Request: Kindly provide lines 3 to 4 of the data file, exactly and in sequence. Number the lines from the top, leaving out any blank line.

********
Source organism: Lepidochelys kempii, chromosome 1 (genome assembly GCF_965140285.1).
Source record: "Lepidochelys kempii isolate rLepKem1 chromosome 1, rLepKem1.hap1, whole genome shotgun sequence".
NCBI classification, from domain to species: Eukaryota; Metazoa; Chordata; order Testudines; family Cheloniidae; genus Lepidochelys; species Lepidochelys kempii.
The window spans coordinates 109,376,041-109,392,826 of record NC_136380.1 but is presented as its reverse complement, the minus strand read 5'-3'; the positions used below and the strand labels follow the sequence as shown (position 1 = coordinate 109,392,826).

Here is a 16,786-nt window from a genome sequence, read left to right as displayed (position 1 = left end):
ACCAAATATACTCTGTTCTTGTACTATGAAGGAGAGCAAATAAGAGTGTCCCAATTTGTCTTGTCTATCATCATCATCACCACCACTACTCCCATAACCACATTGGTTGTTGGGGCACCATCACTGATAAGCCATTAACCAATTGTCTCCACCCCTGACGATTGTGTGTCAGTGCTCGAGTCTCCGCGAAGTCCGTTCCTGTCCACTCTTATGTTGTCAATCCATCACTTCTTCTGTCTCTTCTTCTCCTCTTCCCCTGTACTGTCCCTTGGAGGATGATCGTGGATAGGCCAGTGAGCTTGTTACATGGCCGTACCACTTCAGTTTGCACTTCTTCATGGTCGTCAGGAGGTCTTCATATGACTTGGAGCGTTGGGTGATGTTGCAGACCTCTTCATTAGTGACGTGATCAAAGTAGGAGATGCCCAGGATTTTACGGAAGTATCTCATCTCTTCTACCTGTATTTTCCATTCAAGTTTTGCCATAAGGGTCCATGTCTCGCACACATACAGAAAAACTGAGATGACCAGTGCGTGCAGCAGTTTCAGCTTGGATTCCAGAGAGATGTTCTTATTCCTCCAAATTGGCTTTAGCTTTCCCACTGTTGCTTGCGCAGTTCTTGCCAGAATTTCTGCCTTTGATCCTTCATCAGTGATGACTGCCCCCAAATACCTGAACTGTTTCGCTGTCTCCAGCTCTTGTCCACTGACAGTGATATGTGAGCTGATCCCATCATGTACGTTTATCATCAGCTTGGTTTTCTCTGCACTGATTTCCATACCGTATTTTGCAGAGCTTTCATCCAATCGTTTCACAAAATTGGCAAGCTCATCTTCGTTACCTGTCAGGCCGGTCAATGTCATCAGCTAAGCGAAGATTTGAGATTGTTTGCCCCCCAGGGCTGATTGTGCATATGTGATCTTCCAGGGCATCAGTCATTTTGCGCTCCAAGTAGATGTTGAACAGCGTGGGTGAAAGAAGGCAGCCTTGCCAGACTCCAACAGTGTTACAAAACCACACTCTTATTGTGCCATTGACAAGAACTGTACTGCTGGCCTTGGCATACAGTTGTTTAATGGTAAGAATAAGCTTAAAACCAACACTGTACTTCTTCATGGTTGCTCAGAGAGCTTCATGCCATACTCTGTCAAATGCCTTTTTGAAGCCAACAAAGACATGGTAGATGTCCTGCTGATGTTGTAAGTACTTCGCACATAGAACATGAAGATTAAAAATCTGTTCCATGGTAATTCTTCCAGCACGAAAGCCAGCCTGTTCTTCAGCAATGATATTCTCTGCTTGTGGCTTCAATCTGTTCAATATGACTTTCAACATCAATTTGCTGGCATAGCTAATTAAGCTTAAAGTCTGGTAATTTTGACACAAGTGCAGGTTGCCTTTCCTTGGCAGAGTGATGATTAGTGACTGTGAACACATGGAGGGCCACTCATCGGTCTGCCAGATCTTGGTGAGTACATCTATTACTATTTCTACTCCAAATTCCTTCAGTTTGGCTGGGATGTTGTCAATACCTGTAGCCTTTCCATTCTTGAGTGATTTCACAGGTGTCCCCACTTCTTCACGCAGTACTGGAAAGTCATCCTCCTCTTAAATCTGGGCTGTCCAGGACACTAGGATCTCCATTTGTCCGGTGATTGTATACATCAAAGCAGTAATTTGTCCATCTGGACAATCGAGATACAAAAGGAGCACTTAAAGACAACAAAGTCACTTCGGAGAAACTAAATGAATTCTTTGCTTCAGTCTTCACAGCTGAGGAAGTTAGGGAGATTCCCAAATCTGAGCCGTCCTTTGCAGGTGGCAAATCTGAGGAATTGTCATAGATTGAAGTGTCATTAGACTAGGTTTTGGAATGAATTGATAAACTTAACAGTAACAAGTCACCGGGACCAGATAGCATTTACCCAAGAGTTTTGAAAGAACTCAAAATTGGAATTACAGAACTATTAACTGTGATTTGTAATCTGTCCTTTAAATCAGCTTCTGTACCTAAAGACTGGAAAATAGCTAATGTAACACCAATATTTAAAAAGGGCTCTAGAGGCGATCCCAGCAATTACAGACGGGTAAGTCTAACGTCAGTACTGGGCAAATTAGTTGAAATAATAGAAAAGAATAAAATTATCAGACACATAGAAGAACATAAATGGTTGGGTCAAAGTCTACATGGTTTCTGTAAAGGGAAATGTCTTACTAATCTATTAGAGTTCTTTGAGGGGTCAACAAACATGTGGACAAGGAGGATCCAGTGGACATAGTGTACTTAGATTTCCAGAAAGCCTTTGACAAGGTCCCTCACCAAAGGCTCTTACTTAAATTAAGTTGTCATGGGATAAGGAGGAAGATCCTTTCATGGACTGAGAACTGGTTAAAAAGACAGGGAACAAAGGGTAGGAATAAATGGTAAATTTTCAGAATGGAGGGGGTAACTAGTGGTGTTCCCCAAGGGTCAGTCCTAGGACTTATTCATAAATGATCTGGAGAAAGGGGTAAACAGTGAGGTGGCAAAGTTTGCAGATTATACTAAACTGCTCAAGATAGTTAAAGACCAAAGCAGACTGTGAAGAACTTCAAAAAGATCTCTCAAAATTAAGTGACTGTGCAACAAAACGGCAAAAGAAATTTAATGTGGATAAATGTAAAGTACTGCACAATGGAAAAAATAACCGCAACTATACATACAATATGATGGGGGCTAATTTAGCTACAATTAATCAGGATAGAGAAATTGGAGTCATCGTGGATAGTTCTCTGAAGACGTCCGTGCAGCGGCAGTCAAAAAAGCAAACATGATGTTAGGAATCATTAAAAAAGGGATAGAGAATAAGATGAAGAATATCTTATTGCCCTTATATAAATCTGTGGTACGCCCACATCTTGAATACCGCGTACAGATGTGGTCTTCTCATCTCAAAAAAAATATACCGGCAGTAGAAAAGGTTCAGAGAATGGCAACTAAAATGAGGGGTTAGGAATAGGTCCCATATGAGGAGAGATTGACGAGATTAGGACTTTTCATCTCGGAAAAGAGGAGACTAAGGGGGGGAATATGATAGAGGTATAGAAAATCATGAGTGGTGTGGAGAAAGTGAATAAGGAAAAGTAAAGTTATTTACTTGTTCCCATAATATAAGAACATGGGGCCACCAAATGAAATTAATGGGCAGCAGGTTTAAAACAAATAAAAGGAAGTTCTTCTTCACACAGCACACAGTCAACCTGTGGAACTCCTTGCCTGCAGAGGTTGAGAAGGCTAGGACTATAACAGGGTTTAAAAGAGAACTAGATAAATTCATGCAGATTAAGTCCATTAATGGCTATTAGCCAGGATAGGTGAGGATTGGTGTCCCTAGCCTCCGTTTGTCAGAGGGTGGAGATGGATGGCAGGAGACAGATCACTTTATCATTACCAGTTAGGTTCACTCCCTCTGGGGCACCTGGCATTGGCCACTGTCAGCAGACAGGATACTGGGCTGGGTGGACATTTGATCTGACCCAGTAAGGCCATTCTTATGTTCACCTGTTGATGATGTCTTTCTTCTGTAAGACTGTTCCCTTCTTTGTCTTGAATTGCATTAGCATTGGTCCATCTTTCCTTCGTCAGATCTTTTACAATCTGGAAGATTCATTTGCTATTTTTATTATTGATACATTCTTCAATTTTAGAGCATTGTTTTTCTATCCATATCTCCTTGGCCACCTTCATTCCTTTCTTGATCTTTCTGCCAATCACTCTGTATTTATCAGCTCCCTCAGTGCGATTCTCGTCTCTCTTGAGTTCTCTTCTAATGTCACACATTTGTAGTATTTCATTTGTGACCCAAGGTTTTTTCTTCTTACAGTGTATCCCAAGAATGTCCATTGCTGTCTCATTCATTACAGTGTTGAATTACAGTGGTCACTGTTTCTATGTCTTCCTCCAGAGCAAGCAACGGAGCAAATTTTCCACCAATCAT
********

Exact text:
NCBI classification, from domain to species: Eukaryota; Metazoa; Chordata; order Testudines; family Cheloniidae; genus Lepidochelys; species Lepidochelys kempii.
The window spans coordinates 109,376,041-109,392,826 of record NC_136380.1 but is presented as its reverse complement, the minus strand read 5'-3'; the positions used below and the strand labels follow the sequence as shown (position 1 = coordinate 109,392,826).